Air fry

Multiple modes aside, the Vortex Plus is marketed as an air fryer first and foremost. It comes with slotted baking sheets as well as an air fry basket that clips into the fryer's interior chamber. All the equipment is there for a good air frying experience. 

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Molly Price/CNET

Bacon cooked on air fry was one of my favorite results in testing. It was crispy and the design of the slotted baking tray allows grease to drip through to a foil-lined crumb tray below, making cleanup nice and easy.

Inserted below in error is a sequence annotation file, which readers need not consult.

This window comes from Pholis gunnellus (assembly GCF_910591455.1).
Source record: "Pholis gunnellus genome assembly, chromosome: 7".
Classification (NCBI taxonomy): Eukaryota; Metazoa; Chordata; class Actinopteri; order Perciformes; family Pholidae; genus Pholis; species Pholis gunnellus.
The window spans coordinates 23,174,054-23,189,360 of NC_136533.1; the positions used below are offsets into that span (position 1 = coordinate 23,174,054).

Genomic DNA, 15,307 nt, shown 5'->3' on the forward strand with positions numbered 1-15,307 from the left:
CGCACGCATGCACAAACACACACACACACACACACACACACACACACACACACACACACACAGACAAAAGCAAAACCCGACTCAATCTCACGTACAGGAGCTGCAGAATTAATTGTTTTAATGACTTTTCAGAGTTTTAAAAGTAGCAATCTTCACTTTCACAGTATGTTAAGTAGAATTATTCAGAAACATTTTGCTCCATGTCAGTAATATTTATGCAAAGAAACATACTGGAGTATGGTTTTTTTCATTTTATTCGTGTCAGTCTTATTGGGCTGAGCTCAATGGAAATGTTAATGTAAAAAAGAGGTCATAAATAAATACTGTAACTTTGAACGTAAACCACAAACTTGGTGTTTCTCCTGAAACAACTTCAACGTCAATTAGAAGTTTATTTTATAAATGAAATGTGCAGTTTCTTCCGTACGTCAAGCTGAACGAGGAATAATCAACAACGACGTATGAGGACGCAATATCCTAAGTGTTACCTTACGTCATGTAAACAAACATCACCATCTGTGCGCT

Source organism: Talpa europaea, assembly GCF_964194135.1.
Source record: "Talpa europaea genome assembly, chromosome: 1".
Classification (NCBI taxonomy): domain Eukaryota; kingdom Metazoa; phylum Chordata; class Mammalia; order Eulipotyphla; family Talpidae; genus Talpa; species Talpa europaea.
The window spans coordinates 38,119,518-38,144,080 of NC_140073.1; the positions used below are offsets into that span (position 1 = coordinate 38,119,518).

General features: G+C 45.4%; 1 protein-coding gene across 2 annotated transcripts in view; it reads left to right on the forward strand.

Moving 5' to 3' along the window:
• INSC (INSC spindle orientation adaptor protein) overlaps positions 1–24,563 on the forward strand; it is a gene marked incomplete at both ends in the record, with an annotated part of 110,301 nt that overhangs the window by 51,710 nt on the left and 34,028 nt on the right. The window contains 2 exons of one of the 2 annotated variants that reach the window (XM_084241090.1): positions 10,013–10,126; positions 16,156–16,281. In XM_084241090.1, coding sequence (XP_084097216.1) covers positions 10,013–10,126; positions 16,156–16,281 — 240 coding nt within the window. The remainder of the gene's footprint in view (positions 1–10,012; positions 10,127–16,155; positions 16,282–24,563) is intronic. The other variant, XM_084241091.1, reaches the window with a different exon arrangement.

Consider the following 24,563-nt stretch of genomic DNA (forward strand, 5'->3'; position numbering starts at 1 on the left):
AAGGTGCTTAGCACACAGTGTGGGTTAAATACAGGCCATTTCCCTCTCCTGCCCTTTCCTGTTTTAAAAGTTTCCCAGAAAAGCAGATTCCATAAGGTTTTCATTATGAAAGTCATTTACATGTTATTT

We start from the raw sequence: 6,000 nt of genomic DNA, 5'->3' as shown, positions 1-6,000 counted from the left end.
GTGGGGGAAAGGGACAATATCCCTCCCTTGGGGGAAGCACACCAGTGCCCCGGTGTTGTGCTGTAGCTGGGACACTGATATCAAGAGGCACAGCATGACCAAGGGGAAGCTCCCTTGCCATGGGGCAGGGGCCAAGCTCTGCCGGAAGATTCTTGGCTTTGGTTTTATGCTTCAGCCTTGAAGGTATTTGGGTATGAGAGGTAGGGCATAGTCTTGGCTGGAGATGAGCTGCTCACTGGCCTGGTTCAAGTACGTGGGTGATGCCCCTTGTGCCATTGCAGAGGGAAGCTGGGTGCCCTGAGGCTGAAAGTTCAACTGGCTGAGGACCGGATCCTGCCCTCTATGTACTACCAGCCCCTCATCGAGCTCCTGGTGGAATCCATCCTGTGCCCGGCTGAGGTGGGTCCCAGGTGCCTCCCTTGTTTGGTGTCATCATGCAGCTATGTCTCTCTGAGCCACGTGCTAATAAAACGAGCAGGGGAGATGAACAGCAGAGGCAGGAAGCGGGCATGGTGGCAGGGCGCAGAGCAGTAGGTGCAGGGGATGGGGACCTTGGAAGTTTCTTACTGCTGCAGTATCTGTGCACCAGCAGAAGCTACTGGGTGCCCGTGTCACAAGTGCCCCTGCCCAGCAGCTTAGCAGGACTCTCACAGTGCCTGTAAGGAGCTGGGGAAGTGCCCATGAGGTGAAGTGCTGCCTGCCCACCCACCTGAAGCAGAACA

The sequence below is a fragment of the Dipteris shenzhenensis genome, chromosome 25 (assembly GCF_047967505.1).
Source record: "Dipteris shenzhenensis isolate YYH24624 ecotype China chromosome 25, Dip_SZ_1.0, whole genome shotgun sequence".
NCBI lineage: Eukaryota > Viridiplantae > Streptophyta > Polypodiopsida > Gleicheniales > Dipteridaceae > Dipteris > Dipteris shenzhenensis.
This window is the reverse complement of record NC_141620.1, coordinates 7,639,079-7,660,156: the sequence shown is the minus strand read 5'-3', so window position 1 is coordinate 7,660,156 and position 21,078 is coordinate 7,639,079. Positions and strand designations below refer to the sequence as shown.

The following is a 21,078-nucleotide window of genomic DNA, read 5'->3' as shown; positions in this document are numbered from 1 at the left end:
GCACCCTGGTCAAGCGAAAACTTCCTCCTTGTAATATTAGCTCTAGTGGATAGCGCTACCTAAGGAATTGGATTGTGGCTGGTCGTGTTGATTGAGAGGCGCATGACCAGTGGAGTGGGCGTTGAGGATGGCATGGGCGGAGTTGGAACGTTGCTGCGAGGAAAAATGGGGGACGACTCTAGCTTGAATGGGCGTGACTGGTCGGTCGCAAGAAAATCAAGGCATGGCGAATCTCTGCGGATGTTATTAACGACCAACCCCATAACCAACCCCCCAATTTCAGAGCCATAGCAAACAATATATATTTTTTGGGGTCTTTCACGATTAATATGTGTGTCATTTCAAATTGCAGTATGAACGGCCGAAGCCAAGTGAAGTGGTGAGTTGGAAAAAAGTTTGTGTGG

Air frying didn't always deliver such great results. Our first attempt at air-frying french fries by package directions in the fryer basket delivered soggy, undercooked crinkles. We added some time and put the fries back in for a nice golden finish.  

It's interesting that Instant chooses to market this as an air fryer, when it feels more like a toaster oven that can also air-fry. Standard air fryers with only that function look nothing like the Vortex Plus, and its air-frying functionality didn't yield the consistent crispy results of dedicated air fryers like the T-Fal Actifry FZ7002 and the SimpleChef HF-898


This is perhaps the most interesting feature of the Vortex Plus. Not a common capability for your typical toaster oven or air fryer, this mode means you can make your own beef jerky, apple or banana chips and even homemade fruit rollups.